Volume 2, Issue 9
May 15th, 2014
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Port labor and capacity issues threaten to create a miserable summer for importers.
The biggest immediate concern is the June 30 expiration of the ILWU contract covering the West Coast ports from San Diego to Seattle.
“While shippers would obviously prefer an early resolution, knowledgeable insiders say a more likely scenario calls for talks to continue past the deadline, not necessarily triggering an immediate labor situation, but prolonging the uncertainty well into peak season,” said Larry Gross, a consultant with the FTR consulting firm.
Others predict West Coast ports will experience a series of slowdowns as ILWU negotiations continue beyond the June 30 deadline, into the start of the holiday peak shipping season in July.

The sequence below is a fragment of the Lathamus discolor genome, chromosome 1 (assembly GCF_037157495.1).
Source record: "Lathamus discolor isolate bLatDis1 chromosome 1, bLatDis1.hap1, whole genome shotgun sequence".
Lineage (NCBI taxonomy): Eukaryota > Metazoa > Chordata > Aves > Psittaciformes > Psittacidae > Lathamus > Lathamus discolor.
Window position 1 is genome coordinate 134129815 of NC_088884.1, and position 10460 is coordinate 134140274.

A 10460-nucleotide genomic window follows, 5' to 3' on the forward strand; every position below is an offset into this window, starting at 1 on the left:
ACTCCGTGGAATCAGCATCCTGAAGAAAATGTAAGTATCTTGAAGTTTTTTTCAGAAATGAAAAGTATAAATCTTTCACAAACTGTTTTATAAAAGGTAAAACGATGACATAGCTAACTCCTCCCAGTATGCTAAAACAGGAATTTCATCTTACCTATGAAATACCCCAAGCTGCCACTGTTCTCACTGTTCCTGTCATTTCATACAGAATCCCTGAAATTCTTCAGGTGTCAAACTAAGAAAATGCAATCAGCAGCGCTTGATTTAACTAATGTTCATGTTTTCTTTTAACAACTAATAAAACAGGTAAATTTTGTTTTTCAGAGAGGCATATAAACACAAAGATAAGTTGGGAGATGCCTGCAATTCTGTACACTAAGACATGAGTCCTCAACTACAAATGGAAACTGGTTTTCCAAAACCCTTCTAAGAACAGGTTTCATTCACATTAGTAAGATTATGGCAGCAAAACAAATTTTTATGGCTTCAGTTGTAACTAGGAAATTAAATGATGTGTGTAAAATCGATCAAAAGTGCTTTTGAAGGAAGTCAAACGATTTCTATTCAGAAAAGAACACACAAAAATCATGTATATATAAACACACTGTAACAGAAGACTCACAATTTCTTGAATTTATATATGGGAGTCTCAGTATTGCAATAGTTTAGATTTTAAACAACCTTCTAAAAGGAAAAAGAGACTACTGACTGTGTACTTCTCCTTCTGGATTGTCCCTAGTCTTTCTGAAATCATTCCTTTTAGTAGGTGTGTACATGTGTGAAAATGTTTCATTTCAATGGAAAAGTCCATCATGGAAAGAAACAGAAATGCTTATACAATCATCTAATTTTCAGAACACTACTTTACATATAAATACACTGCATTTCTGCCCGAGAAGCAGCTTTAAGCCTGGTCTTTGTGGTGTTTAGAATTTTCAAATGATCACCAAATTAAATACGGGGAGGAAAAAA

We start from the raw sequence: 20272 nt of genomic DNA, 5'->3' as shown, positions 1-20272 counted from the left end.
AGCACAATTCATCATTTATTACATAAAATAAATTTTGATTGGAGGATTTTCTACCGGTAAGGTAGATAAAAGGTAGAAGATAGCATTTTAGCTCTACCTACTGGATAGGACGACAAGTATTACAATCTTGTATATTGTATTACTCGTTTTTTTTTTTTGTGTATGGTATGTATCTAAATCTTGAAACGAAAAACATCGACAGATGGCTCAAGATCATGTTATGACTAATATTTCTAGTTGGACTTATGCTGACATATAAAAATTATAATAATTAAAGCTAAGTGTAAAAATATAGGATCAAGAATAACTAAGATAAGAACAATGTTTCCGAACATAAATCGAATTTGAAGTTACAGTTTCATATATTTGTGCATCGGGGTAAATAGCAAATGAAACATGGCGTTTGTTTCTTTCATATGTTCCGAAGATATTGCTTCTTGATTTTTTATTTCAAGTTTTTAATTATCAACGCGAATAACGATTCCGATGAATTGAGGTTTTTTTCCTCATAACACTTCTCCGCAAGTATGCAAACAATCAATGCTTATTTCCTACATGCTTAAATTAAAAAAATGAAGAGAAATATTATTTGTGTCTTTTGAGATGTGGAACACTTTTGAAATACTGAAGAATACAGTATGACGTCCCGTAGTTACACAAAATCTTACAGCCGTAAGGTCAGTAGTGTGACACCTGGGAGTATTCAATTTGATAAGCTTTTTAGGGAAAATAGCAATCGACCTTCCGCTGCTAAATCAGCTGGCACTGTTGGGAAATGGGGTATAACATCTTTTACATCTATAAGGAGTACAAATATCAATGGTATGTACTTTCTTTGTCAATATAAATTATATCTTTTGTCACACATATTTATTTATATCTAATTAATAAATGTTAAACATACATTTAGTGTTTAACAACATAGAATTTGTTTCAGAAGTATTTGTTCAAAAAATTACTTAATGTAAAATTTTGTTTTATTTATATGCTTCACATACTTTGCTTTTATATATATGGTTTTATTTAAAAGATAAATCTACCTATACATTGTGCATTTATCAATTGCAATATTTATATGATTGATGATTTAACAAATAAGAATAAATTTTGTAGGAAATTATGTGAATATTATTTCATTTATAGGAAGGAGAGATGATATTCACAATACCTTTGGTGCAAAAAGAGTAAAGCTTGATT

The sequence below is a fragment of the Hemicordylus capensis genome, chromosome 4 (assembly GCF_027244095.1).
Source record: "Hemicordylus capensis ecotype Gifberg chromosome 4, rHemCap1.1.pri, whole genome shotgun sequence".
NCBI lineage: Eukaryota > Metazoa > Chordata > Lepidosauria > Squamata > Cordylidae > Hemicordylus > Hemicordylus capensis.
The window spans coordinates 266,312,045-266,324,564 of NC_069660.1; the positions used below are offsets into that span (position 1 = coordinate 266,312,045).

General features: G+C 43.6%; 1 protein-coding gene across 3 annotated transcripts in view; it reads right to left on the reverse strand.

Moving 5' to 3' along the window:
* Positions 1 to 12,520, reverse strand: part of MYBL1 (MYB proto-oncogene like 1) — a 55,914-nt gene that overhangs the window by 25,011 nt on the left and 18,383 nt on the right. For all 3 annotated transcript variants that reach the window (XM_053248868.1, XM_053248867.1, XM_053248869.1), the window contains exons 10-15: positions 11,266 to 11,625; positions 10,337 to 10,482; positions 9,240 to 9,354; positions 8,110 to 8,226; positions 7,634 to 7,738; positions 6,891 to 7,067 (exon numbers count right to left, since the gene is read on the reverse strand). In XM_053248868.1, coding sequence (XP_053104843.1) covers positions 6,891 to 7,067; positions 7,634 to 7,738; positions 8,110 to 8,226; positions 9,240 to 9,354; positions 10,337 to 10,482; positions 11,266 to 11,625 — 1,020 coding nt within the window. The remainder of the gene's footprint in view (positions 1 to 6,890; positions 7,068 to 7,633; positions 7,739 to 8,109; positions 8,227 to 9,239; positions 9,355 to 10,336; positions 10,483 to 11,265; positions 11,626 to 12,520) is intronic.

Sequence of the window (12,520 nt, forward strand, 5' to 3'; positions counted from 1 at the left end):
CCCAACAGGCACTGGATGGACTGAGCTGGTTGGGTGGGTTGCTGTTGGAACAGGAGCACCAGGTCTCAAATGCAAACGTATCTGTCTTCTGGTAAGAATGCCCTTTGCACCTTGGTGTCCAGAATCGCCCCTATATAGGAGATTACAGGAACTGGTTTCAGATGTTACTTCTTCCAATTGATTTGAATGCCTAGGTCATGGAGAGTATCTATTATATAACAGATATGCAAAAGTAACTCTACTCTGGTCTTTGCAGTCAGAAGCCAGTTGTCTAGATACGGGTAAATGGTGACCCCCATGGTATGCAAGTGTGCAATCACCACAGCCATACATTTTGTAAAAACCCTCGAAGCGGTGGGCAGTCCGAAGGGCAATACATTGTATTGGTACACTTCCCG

According to the National Retail Federation, the major West Coast ports handled 11.2 million cargo containers in 2013, representing 69% of the total at U.S. retail container imports.
More than 60 shipper groups urged negotiators to reach agreement quickly. NRF noted that retailers have already begun to develop alternative plans to ensure the proper flow of holiday merchandise.
“NRF’s members, as well as other stakeholders, have already begun contingency planning to ensure their cargo does not get caught in potential disruptions,” NRF President Matthew Shay said.
He said that port disruptions “add costly delays to our members’ supply chains and other industries relying on U.S. West Coast ports, and it likely further threatens the fragile economic recovery.”
Adding to importers’ woes are attempts to disrupt port operations by a Teamsters attempt to have friendly state officials reclassify drayage drivers as employees instead of independent contractors.
Fueling the gate delays and the cartage drivers’ frustrations is worsening chassis unavailability as ocean carriers exit the business. Congestion in LA/Long Beach stemming from shipment growth also is exacerbated by the complexity of the new, evolving chassis supply model, Gross pointed out.